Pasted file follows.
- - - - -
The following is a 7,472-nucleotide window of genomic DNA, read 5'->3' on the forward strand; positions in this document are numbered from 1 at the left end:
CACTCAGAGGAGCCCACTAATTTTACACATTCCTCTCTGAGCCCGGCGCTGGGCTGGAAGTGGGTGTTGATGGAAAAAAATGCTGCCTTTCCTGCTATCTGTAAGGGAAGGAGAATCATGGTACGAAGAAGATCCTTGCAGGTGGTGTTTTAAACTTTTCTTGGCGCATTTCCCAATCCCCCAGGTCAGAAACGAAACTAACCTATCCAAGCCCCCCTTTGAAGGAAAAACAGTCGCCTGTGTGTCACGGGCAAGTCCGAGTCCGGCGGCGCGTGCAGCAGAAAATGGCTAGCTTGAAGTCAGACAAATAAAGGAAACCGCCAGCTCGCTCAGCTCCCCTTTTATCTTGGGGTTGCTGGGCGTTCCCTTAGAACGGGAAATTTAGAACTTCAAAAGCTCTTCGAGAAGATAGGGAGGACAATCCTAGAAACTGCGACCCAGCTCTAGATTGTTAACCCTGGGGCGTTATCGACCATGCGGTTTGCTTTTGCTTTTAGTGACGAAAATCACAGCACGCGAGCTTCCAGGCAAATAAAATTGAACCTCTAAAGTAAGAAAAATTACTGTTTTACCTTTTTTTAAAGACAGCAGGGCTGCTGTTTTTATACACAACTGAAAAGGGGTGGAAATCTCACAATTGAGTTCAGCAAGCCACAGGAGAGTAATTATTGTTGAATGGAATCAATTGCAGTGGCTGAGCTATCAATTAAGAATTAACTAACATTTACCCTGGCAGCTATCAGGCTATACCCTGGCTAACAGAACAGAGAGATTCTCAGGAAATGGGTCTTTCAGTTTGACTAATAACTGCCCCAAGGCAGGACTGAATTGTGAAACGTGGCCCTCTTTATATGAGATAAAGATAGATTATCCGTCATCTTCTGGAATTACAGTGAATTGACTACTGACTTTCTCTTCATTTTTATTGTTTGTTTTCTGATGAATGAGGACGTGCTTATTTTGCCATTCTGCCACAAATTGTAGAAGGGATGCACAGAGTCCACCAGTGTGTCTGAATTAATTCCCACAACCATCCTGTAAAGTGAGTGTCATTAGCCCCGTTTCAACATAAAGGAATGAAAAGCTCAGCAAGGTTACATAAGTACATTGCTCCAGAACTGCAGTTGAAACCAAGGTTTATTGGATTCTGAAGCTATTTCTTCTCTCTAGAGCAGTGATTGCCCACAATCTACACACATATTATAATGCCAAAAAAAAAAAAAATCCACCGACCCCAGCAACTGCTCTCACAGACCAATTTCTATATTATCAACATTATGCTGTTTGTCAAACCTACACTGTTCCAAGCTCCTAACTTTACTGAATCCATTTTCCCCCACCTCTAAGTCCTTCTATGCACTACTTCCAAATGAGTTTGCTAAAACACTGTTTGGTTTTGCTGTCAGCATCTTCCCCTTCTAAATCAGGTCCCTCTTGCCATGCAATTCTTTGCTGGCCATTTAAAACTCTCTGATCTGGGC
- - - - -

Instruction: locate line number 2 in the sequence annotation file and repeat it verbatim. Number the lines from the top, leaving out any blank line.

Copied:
CACTCAGAGGAGCCCACTAATTTTACACATTCCTCTCTGAGCCCGGCGCTGGGCTGGAAGTGGGTGTTGATGGAAAAAAATGCTGCCTTTCCTGCTATCTGTAAGGGAAGGAGAATCATGGTACGAAGAAGATCCTTGCAGGTGGTGTTTTAAACTTTTCTTGGCGCATTTCCCAATCCCCCAGGTCAGAAACGAAACTAACCTATCCAAGCCCCCCTTTGAAGGAAAAACAGTCGCCTGTGTGTCACGGGCAAGTCCGAGTCCGGCGGCGCGTGCAGCAGAAAATGGCTAGCTTGAAGTCAGACAAATAAAGGAAACCGCCAGCTCGCTCAGCTCCCCTTTTATCTTGGGGTTGCTGGGCGTTCCCTTAGAACGGGAAATTTAGAACTTCAAAAGCTCTTCGAGAAGATAGGGAGGACAATCCTAGAAACTGCGACCCAGCTCTAGATTGTTAACCCTGGGGCGTTATCGACCATGCGGTTTGCTTTTGCTTTTAGTGACGAAAATCACAGCACGCGAGCTTCCAGGCAAATAAAATTGAACCTCTAAAGTAAGAAAAATTACTGTTTTACCTTTTTTTAAAGACAGCAGGGCTGCTGTTTTTATACACAACTGAAAAGGGGTGGAAATCTCACAATTGAGTTCAGCAAGCCACAGGAGAGTAATTATTGTTGAATGGAATCAATTGCAGTGGCTGAGCTATCAATTAAGAATTAACTAACATTTACCCTGGCAGCTATCAGGCTATACCCTGGCTAACAGAACAGAGAGATTCTCAGGAAATGGGTCTTTCAGTTTGACTAATAACTGCCCCAAGGCAGGACTGAATTGTGAAACGTGGCCCTCTTTATATGAGATAAAGATAGATTATCCGTCATCTTCTGGAATTACAGTGAATTGACTACTGACTTTCTCTTCATTTTTATTGTTTGTTTTCTGATGAATGAGGACGTGCTTATTTTGCCATTCTGCCACAAATTGTAGAAGGGATGCACAGAGTCCACCAGTGTGTCTGAATTAATTCCCACAACCATCCTGTAAAGTGAGTGTCATTAGCCCCGTTTCAACATAAAGGAATGAAAAGCTCAGCAAGGTTACATAAGTACATTGCTCCAGAACTGCAGTTGAAACCAAGGTTTATTGGATTCTGAAGCTATTTCTTCTCTCTAGAGCAGTGATTGCCCACAATCTACACACATATTATAATGCCAAAAAAAAAAAAAATCCACCGACCCCAGCAACTGCTCTCACAGACCAATTTCTATATTATCAACATTATGCTGTTTGTCAAACCTACACTGTTCCAAGCTCCTAACTTTACTGAATCCATTTTCCCCCACCTCTAAGTCCTTCTATGCACTACTTCCAAATGAGTTTGCTAAAACACTGTTTGGTTTTGCTGTCAGCATCTTCCCCTTCTAAATCAGGTCCCTCTTGCCATGCAATTCTTTGCTGGCCATTTAAAACTCTCTGATCTGGGC